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Thank You for Your Killing





By Jacob G. Hornberger

June 21, 2017 "Information Clearing House" - One of the most interesting bromides to enter the American political lexicon after the 9/11 attacks has been the line that Americans have been taught to say to American soldiers: “Thank you for your service.”

Yet, hardly anyone ever makes a critical examination of what exactly the “service” for which they are expressing gratitude actually consists. It’s just automatically assumed that the service consists of “defending our country” or “protecting our rights and freedom.”

My hunch is that when the bromide is expressed, most people have in mind Iraq and Afghanistan. That’s because oftentimes the bromide is accompanied by a reference to the “ultimate sacrifice” that some soldiers have made, which means they have been killed in battle.

Yet, there is one glaring fact about the U.S. wars in Iraq and Afghanistan: They have nothing to do with protecting our country or our freedom. They never have. That’s because neither Iraq nor Afghanistan has ever attacked or invaded the United States and tried to conquer our country. As a practical matter, that’s the only way they could take away our freedom.

What then is the real service that U.S. troops have performed and continue to perform in Iraq and Afghanistan for which people express gratitude?

Killing people. That’s what U.S. soldiers have been doing in Iraq since 1990 and in Afghanistan since 2001. They have been killing people. Lots of people. Hundreds of thousands of people. And they continue to do so on a regular basis.

It would probably not sit well with many Americans to state the obvious to some individual soldier or to the troops in general: “Thank you for your killing.” It’s more palatable and more comfortable to say instead, “Thank you for your service.”

Let’s break it down a bit more.

Why have they killed all those people? Why do they continue to do so?

Again, it has nothing to do with protecting our country or defending our freedom because no one, and certainly not the people they are killing, are invading and trying to conquer the United States, which would be the way to take away our freedom.

The reason they killed so many people in Iraq and Afghanistan was to oust the governing regimes in both countries from power and replace them with regimes that would look with more favor on the U.S. government. The reason they have killed multitudes of people since their initial invasions has been to ensure the continued existence of the regimes their invasions installed into power.

That’s what killing ISIS members is all about. In large part, ISIS consists of members of the regime that the U.S. invasion ousted from power in its initial invasion of Iraq. Not surprisingly, it wants back in. A classic civil war for power.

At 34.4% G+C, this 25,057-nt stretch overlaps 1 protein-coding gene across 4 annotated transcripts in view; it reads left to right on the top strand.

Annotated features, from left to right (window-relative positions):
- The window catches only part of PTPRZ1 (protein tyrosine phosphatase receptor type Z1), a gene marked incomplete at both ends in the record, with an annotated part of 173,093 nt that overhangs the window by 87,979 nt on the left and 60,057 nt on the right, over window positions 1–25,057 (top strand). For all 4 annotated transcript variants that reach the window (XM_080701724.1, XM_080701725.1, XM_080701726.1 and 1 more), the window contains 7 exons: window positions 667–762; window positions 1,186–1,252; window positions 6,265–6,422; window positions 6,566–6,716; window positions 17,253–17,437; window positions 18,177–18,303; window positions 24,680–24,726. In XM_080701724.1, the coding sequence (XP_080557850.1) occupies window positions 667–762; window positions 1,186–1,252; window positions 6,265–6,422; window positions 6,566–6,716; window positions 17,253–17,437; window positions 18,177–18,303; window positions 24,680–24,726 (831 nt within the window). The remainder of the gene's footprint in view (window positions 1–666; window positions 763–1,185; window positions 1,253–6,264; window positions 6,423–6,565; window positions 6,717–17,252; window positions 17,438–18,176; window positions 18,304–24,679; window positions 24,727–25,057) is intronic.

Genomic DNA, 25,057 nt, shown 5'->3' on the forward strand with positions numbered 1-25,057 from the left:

It’s no different in Afghanistan. The country was already embroiled in a civil war when the U.S. invaded in 2001. The U.S. invasion ousted the Taliban regime from power and installed the group that was revolting against the Taliban regime. Ever since, the Taliban have been fighting to regain power. That’s what civil wars are all about — the quest for power, oftentimes between two brutal, corrupt, and tyrannical groups, which is certainly the case in both Iraq and Afghanistan.

The horrible irony is that it has been the U.S. government, not the Taliban or ISIS, that has destroyed the freedom of the American people through the adoption of powers that ordinarily characterize totalitarian regimes: secret mass surveillance and the powers to incarcerate, torture, and assassinate American citizens as part of their process of keeping us “safe” from the enemies that U.S. interventionism produces.

Of course, there is also the out-of-control spending and debt necessary to sustain this ongoing, perpetual killing program, both of which constitute a grave threat to America’s economic well-being.

Whether they want to believe it or not, that is the “service” that Americans are actually thanking the troops for when they say, “Thank you for your service.” The reality behind the bromide, as discomforting as it might be, is: “Thank you for killing people and, in the process, contributing to the destruction of our freedom and prosperity here at home.”

This article was first published by FFF -

The views expressed in this article are solely those of the author and do not necessarily reflect the opinions of Information Clearing House.
Sen. Rand Paul: "The initiation of war is a congressional duty."


http://www.informationclearinghouse.info/47289.htm

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